Nurse Logs

Yancey Strickler
2 min readJul 12, 2020

Last week I took an internet vacation. I didn’t go anywhere. I just wasn’t online.

I spent a lot of my time in the woods. I recently moved to the Pacific Northwest and have fallen in love with the trees. They’re incredible creatures.

You see a lot of these fallen giants covered in new growth.

This particular one had a sign next to it.

It reads:

“Nurse log.” This old fallen tree is now a “nurse log.” Abundant plant life feeding on the rotting log will accelerate its decay and thereby hasten the creation of new plant life in the surrounding area…

While the tree is standing, nothing can grow underneath it. There’s not enough sunlight. But when the tree falls and becomes a nurse log, the forest floor becomes rich with light, soil, and diverse life.

A towering Douglas fir will live for 500 years, but less than 5% of it’s living matter. The rest is the husk and support structure that lifts the tree into the sky. Once it falls and becomes a nurse log, the decaying husk gives life for another 500 years. Where there was one tree, many forms of life begin to grow.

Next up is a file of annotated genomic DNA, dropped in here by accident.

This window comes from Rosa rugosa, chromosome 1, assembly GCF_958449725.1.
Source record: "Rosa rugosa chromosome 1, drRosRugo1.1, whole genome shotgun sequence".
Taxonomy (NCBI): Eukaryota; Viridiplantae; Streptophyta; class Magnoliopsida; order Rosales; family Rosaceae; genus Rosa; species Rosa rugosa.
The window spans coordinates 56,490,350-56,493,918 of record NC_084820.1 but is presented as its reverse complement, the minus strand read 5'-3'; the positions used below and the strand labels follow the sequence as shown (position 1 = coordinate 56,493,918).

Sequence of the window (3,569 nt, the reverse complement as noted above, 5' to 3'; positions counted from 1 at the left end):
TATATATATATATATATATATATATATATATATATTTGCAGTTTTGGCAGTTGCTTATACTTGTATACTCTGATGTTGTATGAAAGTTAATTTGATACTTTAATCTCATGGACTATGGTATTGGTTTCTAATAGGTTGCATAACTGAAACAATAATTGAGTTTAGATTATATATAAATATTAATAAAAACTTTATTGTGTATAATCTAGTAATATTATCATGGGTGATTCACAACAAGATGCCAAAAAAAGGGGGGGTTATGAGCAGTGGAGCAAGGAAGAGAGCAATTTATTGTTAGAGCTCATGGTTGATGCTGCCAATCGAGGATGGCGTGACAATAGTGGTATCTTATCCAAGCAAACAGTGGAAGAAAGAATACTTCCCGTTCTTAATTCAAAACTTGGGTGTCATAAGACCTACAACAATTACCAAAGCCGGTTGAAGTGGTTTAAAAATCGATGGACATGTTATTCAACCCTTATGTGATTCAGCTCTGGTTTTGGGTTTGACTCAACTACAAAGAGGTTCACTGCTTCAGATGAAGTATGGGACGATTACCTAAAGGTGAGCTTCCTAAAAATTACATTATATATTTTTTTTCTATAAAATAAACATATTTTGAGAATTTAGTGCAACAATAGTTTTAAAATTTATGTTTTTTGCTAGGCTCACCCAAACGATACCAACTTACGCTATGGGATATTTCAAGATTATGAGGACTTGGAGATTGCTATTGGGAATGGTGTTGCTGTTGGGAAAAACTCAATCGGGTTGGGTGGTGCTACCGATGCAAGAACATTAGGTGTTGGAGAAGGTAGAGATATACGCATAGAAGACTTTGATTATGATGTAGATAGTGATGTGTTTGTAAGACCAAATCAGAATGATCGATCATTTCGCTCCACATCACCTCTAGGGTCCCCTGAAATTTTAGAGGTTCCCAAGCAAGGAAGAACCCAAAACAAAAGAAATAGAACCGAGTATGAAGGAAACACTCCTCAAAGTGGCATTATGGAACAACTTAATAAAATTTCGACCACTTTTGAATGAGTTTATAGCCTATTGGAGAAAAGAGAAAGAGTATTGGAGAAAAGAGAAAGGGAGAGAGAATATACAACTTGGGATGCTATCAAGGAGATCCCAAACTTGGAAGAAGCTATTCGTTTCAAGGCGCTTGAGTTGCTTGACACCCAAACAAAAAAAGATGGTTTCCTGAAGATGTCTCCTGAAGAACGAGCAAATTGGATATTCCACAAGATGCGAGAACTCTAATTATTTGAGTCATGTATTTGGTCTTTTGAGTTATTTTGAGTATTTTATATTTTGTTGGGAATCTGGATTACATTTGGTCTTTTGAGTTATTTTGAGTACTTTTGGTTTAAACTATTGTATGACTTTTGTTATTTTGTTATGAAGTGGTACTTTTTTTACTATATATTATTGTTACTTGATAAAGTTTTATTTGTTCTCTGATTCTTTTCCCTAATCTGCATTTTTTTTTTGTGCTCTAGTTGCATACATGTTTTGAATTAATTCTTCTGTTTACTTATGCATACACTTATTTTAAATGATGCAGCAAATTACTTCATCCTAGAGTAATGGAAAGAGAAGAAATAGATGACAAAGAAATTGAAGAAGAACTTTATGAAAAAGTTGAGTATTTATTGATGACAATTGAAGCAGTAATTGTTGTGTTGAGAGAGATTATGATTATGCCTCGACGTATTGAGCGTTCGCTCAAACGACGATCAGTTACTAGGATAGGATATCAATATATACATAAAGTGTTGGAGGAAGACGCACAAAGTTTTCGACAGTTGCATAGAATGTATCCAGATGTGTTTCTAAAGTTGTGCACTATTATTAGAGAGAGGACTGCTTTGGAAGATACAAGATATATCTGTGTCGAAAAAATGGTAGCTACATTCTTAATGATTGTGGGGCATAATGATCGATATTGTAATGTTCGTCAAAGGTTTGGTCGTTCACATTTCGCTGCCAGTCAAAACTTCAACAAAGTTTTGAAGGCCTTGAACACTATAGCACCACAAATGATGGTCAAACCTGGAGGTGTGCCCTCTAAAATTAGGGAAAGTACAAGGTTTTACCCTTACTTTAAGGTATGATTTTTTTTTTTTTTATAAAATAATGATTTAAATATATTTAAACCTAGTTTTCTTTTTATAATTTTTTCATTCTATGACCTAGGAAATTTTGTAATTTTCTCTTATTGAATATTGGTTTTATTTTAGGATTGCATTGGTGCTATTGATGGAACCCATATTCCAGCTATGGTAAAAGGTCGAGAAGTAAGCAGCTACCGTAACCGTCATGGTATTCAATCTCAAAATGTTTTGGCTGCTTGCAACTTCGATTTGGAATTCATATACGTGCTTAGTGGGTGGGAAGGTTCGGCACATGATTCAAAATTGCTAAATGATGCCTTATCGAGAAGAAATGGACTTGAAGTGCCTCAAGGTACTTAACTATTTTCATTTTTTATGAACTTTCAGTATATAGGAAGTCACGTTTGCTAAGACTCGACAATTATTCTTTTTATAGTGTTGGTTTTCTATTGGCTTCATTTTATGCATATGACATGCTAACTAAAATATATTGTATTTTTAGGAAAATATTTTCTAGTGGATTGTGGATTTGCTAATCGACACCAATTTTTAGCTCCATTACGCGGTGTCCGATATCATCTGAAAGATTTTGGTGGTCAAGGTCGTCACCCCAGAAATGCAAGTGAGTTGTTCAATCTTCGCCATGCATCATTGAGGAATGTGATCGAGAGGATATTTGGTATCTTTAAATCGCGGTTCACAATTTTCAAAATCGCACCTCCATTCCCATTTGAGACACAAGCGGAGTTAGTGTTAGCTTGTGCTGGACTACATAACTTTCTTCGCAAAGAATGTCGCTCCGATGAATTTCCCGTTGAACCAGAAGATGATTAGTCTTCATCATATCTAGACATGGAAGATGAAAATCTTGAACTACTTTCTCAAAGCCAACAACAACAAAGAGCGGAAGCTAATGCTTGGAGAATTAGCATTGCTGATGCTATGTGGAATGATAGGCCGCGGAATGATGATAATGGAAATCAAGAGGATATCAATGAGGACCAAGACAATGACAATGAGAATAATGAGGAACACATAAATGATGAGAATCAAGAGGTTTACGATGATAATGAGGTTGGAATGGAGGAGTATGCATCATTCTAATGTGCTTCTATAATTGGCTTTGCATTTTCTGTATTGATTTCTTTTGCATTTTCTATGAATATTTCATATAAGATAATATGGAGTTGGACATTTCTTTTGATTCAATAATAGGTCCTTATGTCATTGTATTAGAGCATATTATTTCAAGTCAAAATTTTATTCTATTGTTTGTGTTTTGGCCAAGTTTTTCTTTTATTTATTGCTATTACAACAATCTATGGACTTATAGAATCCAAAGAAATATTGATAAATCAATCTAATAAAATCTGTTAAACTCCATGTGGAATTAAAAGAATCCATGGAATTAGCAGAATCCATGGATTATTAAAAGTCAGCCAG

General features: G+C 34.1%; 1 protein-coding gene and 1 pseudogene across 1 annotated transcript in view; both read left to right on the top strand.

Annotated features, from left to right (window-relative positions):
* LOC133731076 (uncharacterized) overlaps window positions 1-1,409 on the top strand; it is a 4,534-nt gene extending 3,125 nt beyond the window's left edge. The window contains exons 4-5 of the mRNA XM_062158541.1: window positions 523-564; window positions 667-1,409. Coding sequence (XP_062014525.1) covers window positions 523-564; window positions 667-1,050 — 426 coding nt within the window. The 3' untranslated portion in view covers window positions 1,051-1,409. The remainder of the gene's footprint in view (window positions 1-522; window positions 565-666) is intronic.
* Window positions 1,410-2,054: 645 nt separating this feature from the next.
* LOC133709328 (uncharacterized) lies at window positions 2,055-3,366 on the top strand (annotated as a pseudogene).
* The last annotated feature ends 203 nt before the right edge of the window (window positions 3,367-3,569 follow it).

Is that what’s happening now? Is our world becoming a nurse log?

A way of life that’s towered over us — a regime based on short-term individualism — is falling. One of the biggest trees in the human forest is buckling and plummeting to Earth at this very second. We don’t yet know which way things will fall. It’s a scary moment.

Like a tree, the system that’s in power has a lot of structure supporting it. But also like a tree, there’s not much life in it. It’s more husk than living organism.

A way of life is ending. An empire is falling. But things falling isn’t the end. It just marks a new beginning. Even a dead tree can create new life.



Yancey Strickler

Author of “This Could Be Our Future: A Manifesto for a More Generous World”; Cofounder of Kickstarter; Bentoist;